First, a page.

After the exclusion law was repealed in 1943, after World War II, after the Chinese civil war won by Mao Zedong’s Communist Party, after the defeated Chiang Kai-shek-led Kuomintang (Nationalist Party) fled to Taiwan, after Congress liberalized American immigration laws in 1965, Chinese America began to expand from the one-note old-school Cantonese model that produced me, my older sisters and thousands like us.
The new-school Chinese America is much more numerous and has many more roots in Beijing, Shanghai, Fujian, and other regions of vast China, to say nothing of ethnic Chinese from Southeast Asia, Latin America, and beyond. There are still some with a similar profile as my parents, but many more are better educated, wealthier and don’t carry the psychological burden of the exclusion law.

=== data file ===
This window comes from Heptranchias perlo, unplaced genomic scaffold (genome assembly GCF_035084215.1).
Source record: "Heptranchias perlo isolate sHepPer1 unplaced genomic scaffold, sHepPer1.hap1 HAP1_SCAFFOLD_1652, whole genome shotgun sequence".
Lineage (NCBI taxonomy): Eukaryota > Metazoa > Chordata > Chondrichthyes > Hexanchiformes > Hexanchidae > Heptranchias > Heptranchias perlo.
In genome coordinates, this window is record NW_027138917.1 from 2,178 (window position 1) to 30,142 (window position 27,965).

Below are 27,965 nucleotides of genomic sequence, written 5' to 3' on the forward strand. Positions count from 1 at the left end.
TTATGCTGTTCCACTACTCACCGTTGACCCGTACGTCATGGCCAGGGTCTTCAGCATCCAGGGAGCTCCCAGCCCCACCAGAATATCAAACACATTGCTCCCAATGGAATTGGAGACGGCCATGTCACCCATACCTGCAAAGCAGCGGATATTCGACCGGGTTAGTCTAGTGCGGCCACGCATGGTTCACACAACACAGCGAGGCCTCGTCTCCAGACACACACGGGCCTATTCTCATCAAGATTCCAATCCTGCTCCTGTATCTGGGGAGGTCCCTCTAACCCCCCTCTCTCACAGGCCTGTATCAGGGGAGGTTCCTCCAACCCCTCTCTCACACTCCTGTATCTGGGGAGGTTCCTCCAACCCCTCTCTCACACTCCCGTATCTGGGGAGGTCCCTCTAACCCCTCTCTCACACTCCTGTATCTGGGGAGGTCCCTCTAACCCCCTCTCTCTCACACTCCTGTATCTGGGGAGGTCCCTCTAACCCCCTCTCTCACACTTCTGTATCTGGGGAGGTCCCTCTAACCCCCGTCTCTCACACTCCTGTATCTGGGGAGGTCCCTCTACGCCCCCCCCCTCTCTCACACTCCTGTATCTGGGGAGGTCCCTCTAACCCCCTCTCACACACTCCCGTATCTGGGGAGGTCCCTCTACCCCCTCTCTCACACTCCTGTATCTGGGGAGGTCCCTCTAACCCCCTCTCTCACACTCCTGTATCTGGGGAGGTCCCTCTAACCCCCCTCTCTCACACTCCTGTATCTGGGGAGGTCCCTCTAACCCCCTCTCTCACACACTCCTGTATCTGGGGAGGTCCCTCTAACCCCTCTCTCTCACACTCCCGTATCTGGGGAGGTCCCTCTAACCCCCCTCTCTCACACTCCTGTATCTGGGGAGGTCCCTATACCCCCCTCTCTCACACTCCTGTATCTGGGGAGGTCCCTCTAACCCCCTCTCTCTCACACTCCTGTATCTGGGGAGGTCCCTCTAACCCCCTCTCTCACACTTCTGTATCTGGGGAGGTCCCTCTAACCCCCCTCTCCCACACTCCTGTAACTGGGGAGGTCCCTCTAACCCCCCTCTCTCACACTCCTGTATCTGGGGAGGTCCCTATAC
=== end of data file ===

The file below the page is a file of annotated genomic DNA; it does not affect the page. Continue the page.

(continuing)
That’s just the ethnic Chinese part of an invigorated Asian America. The old model of Asian America had, in addition to the Gold Rush-railroad-exclusion Cantonese Chinese, Japanese, Filipino, and Korean immigrants and their descendants. The new has immigrants and refugees from farther reaches of Asia and the Pacific islands.
Since the 1970s, I’ve watched with interest and amazement this newer Chinese America and Asian America. I’ve felt both a kinship and an alienation.
Every so often, I visit two of my sisters in Silicon Valley, and we go out to eat at Chinese restaurants. That’s where I feel like a foreigner, unlike the Oakland Chinatown joints I’m so used to. At these Silicon Valley eateries, I hear a lot more Mandarin spoken; luckily, one of my sisters speaks a little Mandarin to help us order.